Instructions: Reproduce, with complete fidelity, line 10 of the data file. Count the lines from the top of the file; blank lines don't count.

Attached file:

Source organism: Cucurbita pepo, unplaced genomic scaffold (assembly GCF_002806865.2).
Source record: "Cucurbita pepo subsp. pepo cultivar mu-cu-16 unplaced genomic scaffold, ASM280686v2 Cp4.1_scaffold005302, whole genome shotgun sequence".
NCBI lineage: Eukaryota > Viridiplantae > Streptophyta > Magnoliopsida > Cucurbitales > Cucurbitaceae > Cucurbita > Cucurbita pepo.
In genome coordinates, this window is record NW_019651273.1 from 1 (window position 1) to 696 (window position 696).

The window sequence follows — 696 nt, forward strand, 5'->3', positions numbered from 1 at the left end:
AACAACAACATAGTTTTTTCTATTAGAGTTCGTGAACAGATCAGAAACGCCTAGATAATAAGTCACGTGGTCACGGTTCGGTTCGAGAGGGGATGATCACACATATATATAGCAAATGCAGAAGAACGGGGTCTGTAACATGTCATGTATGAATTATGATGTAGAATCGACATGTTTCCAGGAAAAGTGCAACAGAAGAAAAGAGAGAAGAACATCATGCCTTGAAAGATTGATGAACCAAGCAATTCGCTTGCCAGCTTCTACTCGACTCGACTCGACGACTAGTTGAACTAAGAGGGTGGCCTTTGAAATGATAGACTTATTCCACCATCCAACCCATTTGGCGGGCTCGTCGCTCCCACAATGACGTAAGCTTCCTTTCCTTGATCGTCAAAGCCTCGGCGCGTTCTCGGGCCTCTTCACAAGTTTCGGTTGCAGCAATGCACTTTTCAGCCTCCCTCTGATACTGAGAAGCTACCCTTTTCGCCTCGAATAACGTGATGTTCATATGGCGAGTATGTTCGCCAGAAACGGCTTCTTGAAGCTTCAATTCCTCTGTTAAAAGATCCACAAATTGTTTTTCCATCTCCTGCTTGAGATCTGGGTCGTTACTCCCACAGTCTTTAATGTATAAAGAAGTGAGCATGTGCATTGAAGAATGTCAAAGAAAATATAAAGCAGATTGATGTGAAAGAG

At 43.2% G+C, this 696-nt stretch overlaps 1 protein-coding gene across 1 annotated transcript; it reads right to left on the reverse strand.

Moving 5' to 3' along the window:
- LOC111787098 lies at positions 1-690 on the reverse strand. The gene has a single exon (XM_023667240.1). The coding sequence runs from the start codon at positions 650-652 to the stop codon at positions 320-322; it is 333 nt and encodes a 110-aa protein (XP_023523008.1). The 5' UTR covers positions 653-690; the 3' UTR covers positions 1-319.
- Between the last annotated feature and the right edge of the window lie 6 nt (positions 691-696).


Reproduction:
- Between the last annotated feature and the right edge of the window lie 6 nt (positions 691-696).